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Easy Access: A Wheelchair-Accessible Timber Home in Ohio

An Ohio couple designs an attractive timber-frame barn home to accommodate handicap accessibility.

Deb Dick wanted their new home to capture the stately appeal of an old schoolhouse she saw that had been converted into a dwelling, a visual echo most apparent from the back of the house.

Everyone has his or her own needs when designing a house. But when Ed and Deb Dick designed and built their timber-frame barn home in northwest Ohio, their needs were more specific than most.

Deb has been in a wheelchair since losing her legs as a result of complications from a blood clot. The Dicks originally planned to remodel their old home to make it more accessible for Deb but decided to build a new house instead.

The front entrance features a wheelchair ramp flanked by low stone walls, which hide it from the drive. Steps on the right lead up to the custom front doors.

Although one goal was to have a more wheelchair-friendly home, they weren’t going to let her disability dictate the kind of house they built. “Everybody said, ‘You must be living in a ranch,’” Deb says. “No, I never lived in a ranch, and I was going to build my dream house — one we could be really happy with.” The Dicks’ ideal home wasn’t single level and didn’t announce its wheelchair accessibility with prominent ramps or a staircase elevator. It would be spacious, yet cozy, not overly large, but visually memorable, with plenty of nooks and crannies for Deb’s antiques collection.

A converted schoolhouse in upstate New York provided inspiration for the design of the three-level, 3,600-square-foot timber-frame barn-style home. Architect Kent V. Thompson of Columbus, Ohio, observes, “[The barn is] a style that’s really appropriate here in rural Ohio. It’s genuine. It has a lot of integrity.” He adds, “The other thing that’s good about the form is it’s essentially a box, which makes it cheap to build. It’s a form that’s cost-effective.”

The fireplace with a restored 18th-century French clock is a dramatic highlight of the soaring great room. The ceiling reaches 30 feet, 6 inches at its peak. The antique 1949 sign marks the year the Dicks were born.

The height of the great room, with its imposing double-sided fireplace and unfinished oak posts and beams, creates a sense of space and light for the moderate-sized four-bedroom home. The timber frame, richly colored reclaimed flooring and other carefully thought-out details come together to create a home that’s both eye-catching and inviting.

An elevator allows Deb Dick to move easily from one floor to another.

The home is also carefully designed to be comfortable for Deb. An unobtrusive elevator makes it easy for her to move from floor to floor. The architect covered the inside of the shaft with tongue-and-groove vertical wood siding. “The idea is that it would look like the shaft a lot of old barns had where you tossed hay down from the hay mow,” he explains. The long breezeway between the garage and the house provides plenty of room for a gentle ramp to make it easier to roll a wheelchair into the house.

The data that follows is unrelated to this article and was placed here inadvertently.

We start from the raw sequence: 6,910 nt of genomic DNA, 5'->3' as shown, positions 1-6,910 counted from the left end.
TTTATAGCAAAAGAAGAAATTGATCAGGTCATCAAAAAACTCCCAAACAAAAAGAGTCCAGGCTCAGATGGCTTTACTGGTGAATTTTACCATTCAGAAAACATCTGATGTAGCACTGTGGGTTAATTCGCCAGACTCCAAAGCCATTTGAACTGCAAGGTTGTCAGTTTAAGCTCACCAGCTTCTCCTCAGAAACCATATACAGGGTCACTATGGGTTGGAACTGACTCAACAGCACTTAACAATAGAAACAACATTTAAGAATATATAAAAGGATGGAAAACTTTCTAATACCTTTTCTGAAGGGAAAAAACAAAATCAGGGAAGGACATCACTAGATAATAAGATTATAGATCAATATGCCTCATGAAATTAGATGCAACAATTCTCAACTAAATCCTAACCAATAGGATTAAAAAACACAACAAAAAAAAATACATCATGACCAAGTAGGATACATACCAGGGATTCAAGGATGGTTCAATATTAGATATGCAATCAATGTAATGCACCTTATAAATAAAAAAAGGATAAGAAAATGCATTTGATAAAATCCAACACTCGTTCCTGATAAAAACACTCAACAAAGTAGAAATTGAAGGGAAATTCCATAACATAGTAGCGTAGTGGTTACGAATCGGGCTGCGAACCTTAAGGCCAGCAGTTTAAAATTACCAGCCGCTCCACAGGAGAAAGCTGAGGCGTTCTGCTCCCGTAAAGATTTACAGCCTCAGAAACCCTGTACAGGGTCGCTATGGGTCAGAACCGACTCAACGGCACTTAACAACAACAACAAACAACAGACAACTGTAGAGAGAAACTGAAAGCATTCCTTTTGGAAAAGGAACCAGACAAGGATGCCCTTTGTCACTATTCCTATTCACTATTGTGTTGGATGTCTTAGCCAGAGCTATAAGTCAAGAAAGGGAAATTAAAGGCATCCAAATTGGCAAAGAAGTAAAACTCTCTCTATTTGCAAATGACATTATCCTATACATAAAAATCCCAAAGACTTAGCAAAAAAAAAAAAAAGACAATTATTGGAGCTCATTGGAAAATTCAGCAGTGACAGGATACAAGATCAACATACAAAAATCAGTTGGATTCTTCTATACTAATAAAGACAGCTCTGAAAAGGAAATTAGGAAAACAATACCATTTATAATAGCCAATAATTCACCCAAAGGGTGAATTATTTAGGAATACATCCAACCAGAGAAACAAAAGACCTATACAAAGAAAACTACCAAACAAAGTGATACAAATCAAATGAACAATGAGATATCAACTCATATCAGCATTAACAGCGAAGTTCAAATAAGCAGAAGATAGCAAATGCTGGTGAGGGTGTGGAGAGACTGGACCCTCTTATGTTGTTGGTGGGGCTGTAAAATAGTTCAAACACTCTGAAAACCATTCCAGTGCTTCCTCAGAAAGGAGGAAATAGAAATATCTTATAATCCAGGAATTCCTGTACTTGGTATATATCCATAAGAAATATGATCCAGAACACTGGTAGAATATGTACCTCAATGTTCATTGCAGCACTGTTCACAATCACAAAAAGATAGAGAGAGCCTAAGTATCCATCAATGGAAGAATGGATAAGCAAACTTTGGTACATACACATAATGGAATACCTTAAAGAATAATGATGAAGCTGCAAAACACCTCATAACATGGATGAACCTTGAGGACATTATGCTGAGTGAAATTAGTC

The spacious kitchen, laid out to provide room for her chair to move, was particularly important to Deb. The raised toe kick beneath the cabinets allows the wheels of her chair to fit beneath so she can get closer to the countertops. “I have recessed drawers under my cooktop so the wheelchair can go under,” she adds, “and I have a farm sink that allows me the same access.” The dishwasher, microwave and oven are accessible to her, too. “The wall oven opens up on the side,” she says. “That was a really hard thing to find. I love it.”

Being able to cook comfortably was important to Deb Dick, and the kitchen was designed to be spacious, wheelchair-friendly and filled with light.

Bathrooms, passages and doors also have been designed for easier navigation. All the custom work raised the cost of the home, but the Dicks chose a timber-frame construction system that should save them money in the long run. The timber frame and the Insulspan structural insulated panels (SIPs) that constitute the shell of the home came from Riverbend Timber Framing, based in Blissfield, Michigan. Besides allowing faster, simpler construction, the Insulspan SIPs are highly energy efficient.

“You’re going to save anywhere from 40 to 70 percent on your heating and cooling costs in your typical Insulspan timber-frame home,” says Connie Seiser, the sales representative who worked with the Dicks. It’s the final sensible touch that proves you don’t have to accept the limitations anyone else would impose on your aspirations. “It’s just so livable. When extended family gets together, we usually do it here because I can’t get in their houses,” Deb laughs. “It’s turned out to be kind of a party house.”